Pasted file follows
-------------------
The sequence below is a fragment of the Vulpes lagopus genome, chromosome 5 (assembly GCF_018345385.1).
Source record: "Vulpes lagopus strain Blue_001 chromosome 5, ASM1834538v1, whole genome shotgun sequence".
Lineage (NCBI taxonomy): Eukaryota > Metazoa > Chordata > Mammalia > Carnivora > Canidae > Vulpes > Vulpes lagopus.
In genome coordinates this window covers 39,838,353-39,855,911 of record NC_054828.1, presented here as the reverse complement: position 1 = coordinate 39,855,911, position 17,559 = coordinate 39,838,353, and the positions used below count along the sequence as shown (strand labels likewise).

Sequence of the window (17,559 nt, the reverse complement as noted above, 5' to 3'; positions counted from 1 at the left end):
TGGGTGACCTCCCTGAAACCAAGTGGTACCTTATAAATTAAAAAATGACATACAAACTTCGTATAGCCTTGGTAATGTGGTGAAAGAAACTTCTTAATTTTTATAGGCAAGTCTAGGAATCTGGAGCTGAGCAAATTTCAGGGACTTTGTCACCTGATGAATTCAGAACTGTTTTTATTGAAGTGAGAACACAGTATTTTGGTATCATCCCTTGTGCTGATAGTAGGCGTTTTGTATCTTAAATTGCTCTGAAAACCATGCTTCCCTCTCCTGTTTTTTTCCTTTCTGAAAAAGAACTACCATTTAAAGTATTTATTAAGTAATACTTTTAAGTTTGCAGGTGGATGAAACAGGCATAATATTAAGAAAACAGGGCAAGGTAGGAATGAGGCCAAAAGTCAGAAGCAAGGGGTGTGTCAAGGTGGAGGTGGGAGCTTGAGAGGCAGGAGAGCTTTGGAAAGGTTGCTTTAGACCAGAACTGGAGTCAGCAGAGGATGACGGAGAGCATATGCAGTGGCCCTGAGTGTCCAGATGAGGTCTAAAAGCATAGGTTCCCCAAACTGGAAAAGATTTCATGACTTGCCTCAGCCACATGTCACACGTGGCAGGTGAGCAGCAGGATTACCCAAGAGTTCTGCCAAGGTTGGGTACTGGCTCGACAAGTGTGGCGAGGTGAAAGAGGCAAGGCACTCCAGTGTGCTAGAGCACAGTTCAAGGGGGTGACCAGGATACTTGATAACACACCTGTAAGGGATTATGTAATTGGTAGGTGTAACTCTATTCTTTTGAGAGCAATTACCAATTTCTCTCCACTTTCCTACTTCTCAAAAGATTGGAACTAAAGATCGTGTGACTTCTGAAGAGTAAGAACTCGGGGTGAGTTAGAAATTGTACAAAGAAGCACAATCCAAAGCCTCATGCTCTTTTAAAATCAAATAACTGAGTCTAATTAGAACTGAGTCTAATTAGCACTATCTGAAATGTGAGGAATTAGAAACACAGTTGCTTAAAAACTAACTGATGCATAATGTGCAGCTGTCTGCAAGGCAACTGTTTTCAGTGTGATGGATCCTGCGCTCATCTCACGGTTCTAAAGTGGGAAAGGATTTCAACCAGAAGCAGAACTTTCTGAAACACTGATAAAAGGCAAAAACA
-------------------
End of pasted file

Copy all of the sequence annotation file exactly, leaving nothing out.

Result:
The sequence below is a fragment of the Vulpes lagopus genome, chromosome 5 (assembly GCF_018345385.1).
Source record: "Vulpes lagopus strain Blue_001 chromosome 5, ASM1834538v1, whole genome shotgun sequence".
Lineage (NCBI taxonomy): Eukaryota > Metazoa > Chordata > Mammalia > Carnivora > Canidae > Vulpes > Vulpes lagopus.
In genome coordinates this window covers 39,838,353-39,855,911 of record NC_054828.1, presented here as the reverse complement: position 1 = coordinate 39,855,911, position 17,559 = coordinate 39,838,353, and the positions used below count along the sequence as shown (strand labels likewise).

Sequence of the window (17,559 nt, the reverse complement as noted above, 5' to 3'; positions counted from 1 at the left end):
TGGGTGACCTCCCTGAAACCAAGTGGTACCTTATAAATTAAAAAATGACATACAAACTTCGTATAGCCTTGGTAATGTGGTGAAAGAAACTTCTTAATTTTTATAGGCAAGTCTAGGAATCTGGAGCTGAGCAAATTTCAGGGACTTTGTCACCTGATGAATTCAGAACTGTTTTTATTGAAGTGAGAACACAGTATTTTGGTATCATCCCTTGTGCTGATAGTAGGCGTTTTGTATCTTAAATTGCTCTGAAAACCATGCTTCCCTCTCCTGTTTTTTTCCTTTCTGAAAAAGAACTACCATTTAAAGTATTTATTAAGTAATACTTTTAAGTTTGCAGGTGGATGAAACAGGCATAATATTAAGAAAACAGGGCAAGGTAGGAATGAGGCCAAAAGTCAGAAGCAAGGGGTGTGTCAAGGTGGAGGTGGGAGCTTGAGAGGCAGGAGAGCTTTGGAAAGGTTGCTTTAGACCAGAACTGGAGTCAGCAGAGGATGACGGAGAGCATATGCAGTGGCCCTGAGTGTCCAGATGAGGTCTAAAAGCATAGGTTCCCCAAACTGGAAAAGATTTCATGACTTGCCTCAGCCACATGTCACACGTGGCAGGTGAGCAGCAGGATTACCCAAGAGTTCTGCCAAGGTTGGGTACTGGCTCGACAAGTGTGGCGAGGTGAAAGAGGCAAGGCACTCCAGTGTGCTAGAGCACAGTTCAAGGGGGTGACCAGGATACTTGATAACACACCTGTAAGGGATTATGTAATTGGTAGGTGTAACTCTATTCTTTTGAGAGCAATTACCAATTTCTCTCCACTTTCCTACTTCTCAAAAGATTGGAACTAAAGATCGTGTGACTTCTGAAGAGTAAGAACTCGGGGTGAGTTAGAAATTGTACAAAGAAGCACAATCCAAAGCCTCATGCTCTTTTAAAATCAAATAACTGAGTCTAATTAGAACTGAGTCTAATTAGCACTATCTGAAATGTGAGGAATTAGAAACACAGTTGCTTAAAAACTAACTGATGCATAATGTGCAGCTGTCTGCAAGGCAACTGTTTTCAGTGTGATGGATCCTGCGCTCATCTCACGGTTCTAAAGTGGGAAAGGATTTCAACCAGAAGCAGAACTTTCTGAAACACTGATAAAAGGCAAAAACA